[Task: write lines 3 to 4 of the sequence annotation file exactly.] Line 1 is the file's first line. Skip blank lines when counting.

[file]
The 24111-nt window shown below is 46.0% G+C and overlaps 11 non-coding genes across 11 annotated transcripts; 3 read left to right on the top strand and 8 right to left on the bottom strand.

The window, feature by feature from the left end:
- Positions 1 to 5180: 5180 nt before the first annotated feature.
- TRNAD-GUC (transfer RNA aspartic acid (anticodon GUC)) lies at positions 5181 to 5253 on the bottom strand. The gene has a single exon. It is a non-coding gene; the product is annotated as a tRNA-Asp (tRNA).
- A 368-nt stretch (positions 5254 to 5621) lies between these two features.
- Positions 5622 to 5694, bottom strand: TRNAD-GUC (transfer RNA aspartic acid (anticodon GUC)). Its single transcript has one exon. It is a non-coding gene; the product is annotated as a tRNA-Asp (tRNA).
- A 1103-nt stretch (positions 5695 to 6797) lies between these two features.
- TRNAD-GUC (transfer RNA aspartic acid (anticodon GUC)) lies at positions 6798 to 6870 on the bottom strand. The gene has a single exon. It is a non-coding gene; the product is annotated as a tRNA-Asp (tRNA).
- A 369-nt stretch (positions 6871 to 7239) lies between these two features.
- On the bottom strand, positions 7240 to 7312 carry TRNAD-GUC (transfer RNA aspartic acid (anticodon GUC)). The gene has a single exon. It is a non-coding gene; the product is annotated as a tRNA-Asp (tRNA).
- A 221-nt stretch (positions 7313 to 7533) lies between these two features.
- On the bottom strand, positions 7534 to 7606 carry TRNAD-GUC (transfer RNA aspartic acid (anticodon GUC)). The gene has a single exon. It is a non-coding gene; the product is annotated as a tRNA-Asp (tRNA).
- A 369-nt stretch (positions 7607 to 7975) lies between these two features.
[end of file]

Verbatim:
- Positions 1 to 5180: 5180 nt before the first annotated feature.
- TRNAD-GUC (transfer RNA aspartic acid (anticodon GUC)) lies at positions 5181 to 5253 on the bottom strand. The gene has a single exon. It is a non-coding gene; the product is annotated as a tRNA-Asp (tRNA).